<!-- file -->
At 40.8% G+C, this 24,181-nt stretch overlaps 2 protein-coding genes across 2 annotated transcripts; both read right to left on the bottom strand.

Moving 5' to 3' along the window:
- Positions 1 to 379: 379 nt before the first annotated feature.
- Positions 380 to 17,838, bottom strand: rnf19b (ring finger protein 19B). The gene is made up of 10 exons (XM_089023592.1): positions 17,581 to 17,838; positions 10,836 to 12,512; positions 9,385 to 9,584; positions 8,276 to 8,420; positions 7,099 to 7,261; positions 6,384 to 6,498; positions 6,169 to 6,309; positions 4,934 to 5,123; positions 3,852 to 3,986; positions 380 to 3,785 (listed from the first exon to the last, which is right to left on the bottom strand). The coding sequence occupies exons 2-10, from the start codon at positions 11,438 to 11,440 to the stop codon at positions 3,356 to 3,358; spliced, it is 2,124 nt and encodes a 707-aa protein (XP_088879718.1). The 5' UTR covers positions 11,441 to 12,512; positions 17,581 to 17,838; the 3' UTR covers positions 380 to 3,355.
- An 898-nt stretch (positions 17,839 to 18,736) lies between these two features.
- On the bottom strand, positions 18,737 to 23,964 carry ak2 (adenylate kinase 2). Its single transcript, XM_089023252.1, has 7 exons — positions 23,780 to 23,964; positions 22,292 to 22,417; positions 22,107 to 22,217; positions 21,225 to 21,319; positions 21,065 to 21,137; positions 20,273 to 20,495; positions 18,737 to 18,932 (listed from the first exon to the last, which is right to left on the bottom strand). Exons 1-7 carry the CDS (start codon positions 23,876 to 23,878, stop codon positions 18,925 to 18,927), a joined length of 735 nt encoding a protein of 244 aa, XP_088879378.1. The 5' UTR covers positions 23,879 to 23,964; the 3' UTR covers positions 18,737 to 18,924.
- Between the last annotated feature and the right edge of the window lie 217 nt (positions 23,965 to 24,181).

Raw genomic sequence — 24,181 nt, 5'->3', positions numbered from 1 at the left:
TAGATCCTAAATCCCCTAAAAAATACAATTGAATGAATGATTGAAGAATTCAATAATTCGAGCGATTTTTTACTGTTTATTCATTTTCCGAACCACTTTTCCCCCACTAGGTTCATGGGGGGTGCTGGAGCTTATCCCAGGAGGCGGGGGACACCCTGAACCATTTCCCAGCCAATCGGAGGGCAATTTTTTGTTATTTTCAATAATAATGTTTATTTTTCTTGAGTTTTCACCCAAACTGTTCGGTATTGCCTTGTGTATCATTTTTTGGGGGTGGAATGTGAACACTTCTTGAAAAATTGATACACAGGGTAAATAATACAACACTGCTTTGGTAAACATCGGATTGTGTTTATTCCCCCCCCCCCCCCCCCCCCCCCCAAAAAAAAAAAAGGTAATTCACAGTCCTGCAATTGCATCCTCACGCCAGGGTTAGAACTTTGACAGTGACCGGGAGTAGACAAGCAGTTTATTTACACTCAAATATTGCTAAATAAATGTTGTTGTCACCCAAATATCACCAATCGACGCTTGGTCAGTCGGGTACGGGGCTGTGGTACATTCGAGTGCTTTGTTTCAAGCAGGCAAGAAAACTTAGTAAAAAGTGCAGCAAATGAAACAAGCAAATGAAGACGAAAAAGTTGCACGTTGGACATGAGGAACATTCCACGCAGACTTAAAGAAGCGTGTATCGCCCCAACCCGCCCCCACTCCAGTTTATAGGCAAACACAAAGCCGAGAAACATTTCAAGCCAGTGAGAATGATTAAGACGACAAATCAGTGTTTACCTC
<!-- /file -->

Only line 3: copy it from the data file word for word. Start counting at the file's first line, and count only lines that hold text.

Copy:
- Positions 1 to 379: 379 nt before the first annotated feature.